Thursday, 25 September 2014

Designing in the Dark

The other night I had been working in the garden, taking advantage of all the available light to prune back some of my hedges. The darkness was starting to descend and I had tidied away all my tools, and I sat down to enjoy the stillness of the dusk. The bats had just began to make their haphazard flights and in the trees the last of the blackbirds and sparrows were settling down in their nightly roosts. In the distance the faint noise of the combines came drifting over as the farmers were making use of the dry spell to bring in the grain harvest.

As I was casting my eye around the garden, watching where the bats were flying and trying to locate where the birds were roosting, I became aware, not of specific plants and points of interest, but the general shape and flow of the garden. I could see the garden in blocks of three dimensional shapes and how these shapes interacted within the space. I was also acutely aware of the depth of the garden as the play of the low light and the shadows emphasised the relative positioning of borders, trees and structures.

When I begin designing a project, I tend to begin sketching ideas using a fairly heavy nibbed pen to outline general shapes and contours, avoiding any detail at all. I do this both in plan and as three dimensional sketches and it allows me to play around with different ideas to create a harmonious layout that works within the garden space and with the surrounding buildings and environment. Its only when I am satisfied with the design at this level that I start to think about adding detail. It may, however, be the case that as the detail is added the design gets changed slightly, but these skeleton drawings do help to inform the eventual finished design.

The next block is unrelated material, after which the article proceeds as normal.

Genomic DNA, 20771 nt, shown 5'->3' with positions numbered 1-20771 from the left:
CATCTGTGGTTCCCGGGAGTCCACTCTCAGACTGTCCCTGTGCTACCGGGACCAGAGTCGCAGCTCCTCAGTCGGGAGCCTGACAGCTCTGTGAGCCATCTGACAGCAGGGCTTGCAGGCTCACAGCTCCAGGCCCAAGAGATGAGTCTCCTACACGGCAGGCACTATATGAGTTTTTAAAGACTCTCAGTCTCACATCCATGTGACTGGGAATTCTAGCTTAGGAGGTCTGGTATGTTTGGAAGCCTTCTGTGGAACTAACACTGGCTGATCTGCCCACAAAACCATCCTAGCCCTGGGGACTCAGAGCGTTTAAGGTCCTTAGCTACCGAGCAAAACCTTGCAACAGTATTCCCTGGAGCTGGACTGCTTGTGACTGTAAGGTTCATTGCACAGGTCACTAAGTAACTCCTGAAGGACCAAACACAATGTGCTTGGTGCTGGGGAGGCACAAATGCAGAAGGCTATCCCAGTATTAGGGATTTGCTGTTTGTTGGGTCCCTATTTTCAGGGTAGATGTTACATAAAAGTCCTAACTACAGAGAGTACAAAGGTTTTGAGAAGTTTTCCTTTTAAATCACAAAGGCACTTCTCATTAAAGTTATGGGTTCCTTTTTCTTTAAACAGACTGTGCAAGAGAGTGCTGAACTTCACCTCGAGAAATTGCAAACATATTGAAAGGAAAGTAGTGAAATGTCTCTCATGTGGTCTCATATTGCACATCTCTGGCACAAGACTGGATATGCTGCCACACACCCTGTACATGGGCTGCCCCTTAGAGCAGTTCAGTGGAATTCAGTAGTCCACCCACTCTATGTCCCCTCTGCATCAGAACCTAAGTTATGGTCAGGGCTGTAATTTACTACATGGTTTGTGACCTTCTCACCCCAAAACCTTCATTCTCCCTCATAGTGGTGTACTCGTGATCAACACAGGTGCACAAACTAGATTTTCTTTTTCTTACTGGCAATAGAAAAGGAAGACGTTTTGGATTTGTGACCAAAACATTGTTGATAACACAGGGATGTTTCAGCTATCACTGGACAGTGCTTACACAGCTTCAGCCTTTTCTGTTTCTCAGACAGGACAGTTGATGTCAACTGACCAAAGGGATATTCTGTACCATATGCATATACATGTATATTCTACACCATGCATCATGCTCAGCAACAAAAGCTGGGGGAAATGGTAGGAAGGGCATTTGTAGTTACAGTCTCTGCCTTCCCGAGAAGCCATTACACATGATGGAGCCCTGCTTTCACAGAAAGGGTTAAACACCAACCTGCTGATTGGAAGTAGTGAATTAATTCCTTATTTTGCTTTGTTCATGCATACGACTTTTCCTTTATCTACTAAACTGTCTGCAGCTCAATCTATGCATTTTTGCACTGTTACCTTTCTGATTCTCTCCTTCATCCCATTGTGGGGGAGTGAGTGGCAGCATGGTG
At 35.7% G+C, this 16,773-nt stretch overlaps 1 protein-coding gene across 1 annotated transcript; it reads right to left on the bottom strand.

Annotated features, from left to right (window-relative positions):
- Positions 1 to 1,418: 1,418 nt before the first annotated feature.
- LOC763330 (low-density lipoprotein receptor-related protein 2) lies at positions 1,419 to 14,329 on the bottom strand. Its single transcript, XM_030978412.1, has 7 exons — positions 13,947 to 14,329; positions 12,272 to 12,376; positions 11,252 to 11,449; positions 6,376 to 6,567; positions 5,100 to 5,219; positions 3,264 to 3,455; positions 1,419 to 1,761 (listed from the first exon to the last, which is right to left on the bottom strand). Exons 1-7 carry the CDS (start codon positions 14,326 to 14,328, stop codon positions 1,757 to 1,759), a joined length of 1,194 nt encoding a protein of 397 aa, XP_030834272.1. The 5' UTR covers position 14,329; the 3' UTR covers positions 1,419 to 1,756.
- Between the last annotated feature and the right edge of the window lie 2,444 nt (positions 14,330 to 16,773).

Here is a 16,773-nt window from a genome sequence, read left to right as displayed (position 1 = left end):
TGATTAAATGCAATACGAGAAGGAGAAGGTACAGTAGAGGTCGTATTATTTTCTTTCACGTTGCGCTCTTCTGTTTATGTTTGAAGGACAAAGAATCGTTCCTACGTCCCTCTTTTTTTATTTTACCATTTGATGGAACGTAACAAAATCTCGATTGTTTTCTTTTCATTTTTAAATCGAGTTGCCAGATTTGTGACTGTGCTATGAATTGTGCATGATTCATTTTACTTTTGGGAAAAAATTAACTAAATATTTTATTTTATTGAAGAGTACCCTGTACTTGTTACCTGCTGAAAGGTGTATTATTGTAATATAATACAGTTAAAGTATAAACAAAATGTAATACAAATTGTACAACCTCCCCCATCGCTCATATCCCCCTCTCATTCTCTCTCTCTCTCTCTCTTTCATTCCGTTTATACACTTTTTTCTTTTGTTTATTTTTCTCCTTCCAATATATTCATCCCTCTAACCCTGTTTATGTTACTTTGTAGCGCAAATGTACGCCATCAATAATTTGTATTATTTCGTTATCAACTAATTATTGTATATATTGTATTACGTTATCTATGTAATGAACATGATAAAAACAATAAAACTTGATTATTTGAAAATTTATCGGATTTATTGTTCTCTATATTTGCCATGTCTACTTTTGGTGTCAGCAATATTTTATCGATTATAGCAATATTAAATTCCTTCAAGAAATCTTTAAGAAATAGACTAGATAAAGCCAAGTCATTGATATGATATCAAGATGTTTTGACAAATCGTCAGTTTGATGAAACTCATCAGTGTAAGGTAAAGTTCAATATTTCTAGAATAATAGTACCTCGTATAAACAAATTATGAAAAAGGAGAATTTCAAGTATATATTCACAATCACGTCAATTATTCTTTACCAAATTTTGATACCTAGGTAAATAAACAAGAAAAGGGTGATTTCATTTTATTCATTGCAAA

Reviewing a garden in this quarter light light allows you to do a very similar exercise. Does the weight of a border look right relative to the scale of the house or a planting of trees? Do the heights of the plants in your borders create enough interest and movement, or is there too much of one height? Does the positioning and size of your plantings and structures work as a whole and add a sense of depth and flow around the garden? Without the interference of detail and colour, you can focus on layout, structure and form.

Obviously this is only one way to assess a garden, but it does give a different perspective and it makes for quite an interesting exercise. On a still, late summer evening it was a very pleasant way to spend a little time.

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